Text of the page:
Stage builders bring theatre ideas to life
In theatre, set installers are tasked with building dreams. After aplaywright creates a world and the set designer decides what it willlook like, a team of technicians assembles the stage.
In theatre, set installers are tasked with building dreams. After a playwright creates a world and the set designer decides what it will look like, a team of technicians assembles the stage.
Dustin Scott Harvey (dustinscottharvey.wordpress.com) builds sets in Halifax when he’s not writing his own plays. He studied theatre at Acadia University and did a post- grad in acting at the London Academy of Music and Dramatic Art in the U.K.
“I am well-schooled in whatever it takes to get a performance up and out to a public,” he says. “I got involved in technician work when I found myself back in Nova Scotia looking to pay rent. There are always opportunities to get calls if you are willing to do it. I really wanted to stay within the world of theatre.”
Working on stages gives him a deeper understanding of how creative ideas are articulated in theatre.
“Each show is like a little life. My personal interest is how theatre is as much as what theatre is,” he says.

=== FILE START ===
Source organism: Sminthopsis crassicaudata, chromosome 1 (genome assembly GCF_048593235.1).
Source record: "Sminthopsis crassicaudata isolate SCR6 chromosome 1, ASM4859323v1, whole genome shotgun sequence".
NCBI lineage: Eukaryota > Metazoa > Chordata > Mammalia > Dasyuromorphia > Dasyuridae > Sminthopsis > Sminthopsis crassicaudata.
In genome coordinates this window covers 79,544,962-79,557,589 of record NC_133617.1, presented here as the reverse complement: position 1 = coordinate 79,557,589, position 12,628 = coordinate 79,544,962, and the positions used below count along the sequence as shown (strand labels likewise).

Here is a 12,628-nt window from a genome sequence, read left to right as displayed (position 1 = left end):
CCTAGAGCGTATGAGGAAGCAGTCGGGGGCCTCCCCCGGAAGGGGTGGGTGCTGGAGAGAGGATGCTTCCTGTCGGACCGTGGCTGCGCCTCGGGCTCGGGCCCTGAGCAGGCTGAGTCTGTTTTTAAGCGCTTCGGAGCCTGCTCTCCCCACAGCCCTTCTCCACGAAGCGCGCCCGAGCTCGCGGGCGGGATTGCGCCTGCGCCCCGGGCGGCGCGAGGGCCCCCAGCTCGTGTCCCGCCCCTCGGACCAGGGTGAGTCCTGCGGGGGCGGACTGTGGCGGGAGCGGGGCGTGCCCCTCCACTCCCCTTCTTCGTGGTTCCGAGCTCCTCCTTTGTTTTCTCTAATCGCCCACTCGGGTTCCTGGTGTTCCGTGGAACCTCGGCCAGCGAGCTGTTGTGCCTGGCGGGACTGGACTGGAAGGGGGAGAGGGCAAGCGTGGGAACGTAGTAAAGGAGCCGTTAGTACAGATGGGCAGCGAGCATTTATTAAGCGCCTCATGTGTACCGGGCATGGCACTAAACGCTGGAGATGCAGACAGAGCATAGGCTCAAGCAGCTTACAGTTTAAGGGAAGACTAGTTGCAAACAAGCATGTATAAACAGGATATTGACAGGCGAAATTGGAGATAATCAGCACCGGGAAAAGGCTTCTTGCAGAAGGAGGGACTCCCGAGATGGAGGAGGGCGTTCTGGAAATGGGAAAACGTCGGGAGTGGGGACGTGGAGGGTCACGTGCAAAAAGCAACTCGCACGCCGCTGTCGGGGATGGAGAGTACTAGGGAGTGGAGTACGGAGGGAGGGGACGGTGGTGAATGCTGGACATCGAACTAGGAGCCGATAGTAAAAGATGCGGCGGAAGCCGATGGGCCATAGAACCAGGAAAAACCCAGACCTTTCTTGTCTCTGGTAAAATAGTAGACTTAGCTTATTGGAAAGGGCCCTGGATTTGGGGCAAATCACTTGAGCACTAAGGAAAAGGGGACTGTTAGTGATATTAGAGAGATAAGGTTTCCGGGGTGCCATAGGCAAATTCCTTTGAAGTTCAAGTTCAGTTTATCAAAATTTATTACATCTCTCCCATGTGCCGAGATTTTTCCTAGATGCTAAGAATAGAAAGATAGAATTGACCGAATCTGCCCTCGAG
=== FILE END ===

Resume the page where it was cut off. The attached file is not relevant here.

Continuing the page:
At the entry level, set building doesn’t require a lot of technical qualifications. It helps if you’re passionate about theatre and open to new experiences, Harvey says.
“These jobs can be physically and emotionally demanding. That being said, the things that will always help are: Work diligently, show up on time and don’t complain. If you just do those three things, you will go far.”
Earlier this year he was on the team that built the stage for Neptune Studio Theatre’s South African-Canadian collaboration, Ubuntu, which had previously run in Toronto. After building the complex and frequently changing stage, he worked as a backstage technician.
“There were five hours to learn how to run the show,” he remembers. “The show had three giant, rotating doors, quick costume changes, prop placements and resets. At one point, I was standing with my back to a wall while one of the 500-pound doors swung inches past my nose. The margins for error were slim.”
John Raymond is the BFA Technical Theatre Coordinator at the University of Alberta. “Students take courses in stage management including ... design (set, costume, and lights), theatre history, production management and some practical shop courses,” he says. “The program provides the student with knowledge that they would not easily pick up otherwise.”
Raymond says the degree also plugs students into the theatre world, giving them a chance to make valuable connections.